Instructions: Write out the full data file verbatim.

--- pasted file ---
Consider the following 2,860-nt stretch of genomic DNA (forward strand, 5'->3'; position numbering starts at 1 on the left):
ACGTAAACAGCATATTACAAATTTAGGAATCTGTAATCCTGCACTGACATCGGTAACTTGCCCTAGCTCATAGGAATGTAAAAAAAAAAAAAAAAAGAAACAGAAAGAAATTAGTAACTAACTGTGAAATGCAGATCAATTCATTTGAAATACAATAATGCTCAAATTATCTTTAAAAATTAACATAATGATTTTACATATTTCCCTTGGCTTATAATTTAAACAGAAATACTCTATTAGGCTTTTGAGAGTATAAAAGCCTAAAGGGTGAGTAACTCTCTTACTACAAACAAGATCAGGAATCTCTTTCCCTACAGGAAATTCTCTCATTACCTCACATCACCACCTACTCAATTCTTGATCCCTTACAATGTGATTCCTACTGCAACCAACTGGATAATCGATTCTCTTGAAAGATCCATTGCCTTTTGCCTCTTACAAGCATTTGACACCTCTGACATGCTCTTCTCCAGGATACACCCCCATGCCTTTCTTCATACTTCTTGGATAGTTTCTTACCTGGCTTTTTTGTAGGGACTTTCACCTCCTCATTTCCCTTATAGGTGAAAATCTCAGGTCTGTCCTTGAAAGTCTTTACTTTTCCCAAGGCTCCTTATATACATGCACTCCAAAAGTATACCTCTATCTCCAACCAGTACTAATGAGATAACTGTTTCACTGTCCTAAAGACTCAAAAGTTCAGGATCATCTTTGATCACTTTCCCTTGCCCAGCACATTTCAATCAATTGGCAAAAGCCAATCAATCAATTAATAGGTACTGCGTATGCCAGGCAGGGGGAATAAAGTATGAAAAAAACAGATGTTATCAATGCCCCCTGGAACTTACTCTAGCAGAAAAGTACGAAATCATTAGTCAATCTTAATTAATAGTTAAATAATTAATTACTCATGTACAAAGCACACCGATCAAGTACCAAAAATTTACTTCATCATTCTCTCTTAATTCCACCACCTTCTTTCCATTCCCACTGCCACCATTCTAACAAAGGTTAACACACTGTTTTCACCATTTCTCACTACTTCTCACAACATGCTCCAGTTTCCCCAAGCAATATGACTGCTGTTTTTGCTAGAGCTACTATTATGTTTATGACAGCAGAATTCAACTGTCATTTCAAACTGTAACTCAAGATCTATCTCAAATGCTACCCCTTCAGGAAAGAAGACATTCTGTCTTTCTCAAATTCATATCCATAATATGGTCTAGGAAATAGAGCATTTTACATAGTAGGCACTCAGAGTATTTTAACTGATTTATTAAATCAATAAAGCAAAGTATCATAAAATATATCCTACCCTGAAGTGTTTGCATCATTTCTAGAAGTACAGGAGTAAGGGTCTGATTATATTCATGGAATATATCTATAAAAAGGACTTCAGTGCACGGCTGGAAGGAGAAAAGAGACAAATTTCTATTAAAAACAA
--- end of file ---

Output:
Consider the following 2,860-nt stretch of genomic DNA (forward strand, 5'->3'; position numbering starts at 1 on the left):
ACGTAAACAGCATATTACAAATTTAGGAATCTGTAATCCTGCACTGACATCGGTAACTTGCCCTAGCTCATAGGAATGTAAAAAAAAAAAAAAAAAGAAACAGAAAGAAATTAGTAACTAACTGTGAAATGCAGATCAATTCATTTGAAATACAATAATGCTCAAATTATCTTTAAAAATTAACATAATGATTTTACATATTTCCCTTGGCTTATAATTTAAACAGAAATACTCTATTAGGCTTTTGAGAGTATAAAAGCCTAAAGGGTGAGTAACTCTCTTACTACAAACAAGATCAGGAATCTCTTTCCCTACAGGAAATTCTCTCATTACCTCACATCACCACCTACTCAATTCTTGATCCCTTACAATGTGATTCCTACTGCAACCAACTGGATAATCGATTCTCTTGAAAGATCCATTGCCTTTTGCCTCTTACAAGCATTTGACACCTCTGACATGCTCTTCTCCAGGATACACCCCCATGCCTTTCTTCATACTTCTTGGATAGTTTCTTACCTGGCTTTTTTGTAGGGACTTTCACCTCCTCATTTCCCTTATAGGTGAAAATCTCAGGTCTGTCCTTGAAAGTCTTTACTTTTCCCAAGGCTCCTTATATACATGCACTCCAAAAGTATACCTCTATCTCCAACCAGTACTAATGAGATAACTGTTTCACTGTCCTAAAGACTCAAAAGTTCAGGATCATCTTTGATCACTTTCCCTTGCCCAGCACATTTCAATCAATTGGCAAAAGCCAATCAATCAATTAATAGGTACTGCGTATGCCAGGCAGGGGGAATAAAGTATGAAAAAAACAGATGTTATCAATGCCCCCTGGAACTTACTCTAGCAGAAAAGTACGAAATCATTAGTCAATCTTAATTAATAGTTAAATAATTAATTACTCATGTACAAAGCACACCGATCAAGTACCAAAAATTTACTTCATCATTCTCTCTTAATTCCACCACCTTCTTTCCATTCCCACTGCCACCATTCTAACAAAGGTTAACACACTGTTTTCACCATTTCTCACTACTTCTCACAACATGCTCCAGTTTCCCCAAGCAATATGACTGCTGTTTTTGCTAGAGCTACTATTATGTTTATGACAGCAGAATTCAACTGTCATTTCAAACTGTAACTCAAGATCTATCTCAAATGCTACCCCTTCAGGAAAGAAGACATTCTGTCTTTCTCAAATTCATATCCATAATATGGTCTAGGAAATAGAGCATTTTACATAGTAGGCACTCAGAGTATTTTAACTGATTTATTAAATCAATAAAGCAAAGTATCATAAAATATATCCTACCCTGAAGTGTTTGCATCATTTCTAGAAGTACAGGAGTAAGGGTCTGATTATATTCATGGAATATATCTATAAAAAGGACTTCAGTGCACGGCTGGAAGGAGAAAAGAGACAAATTTCTATTAAAAACAA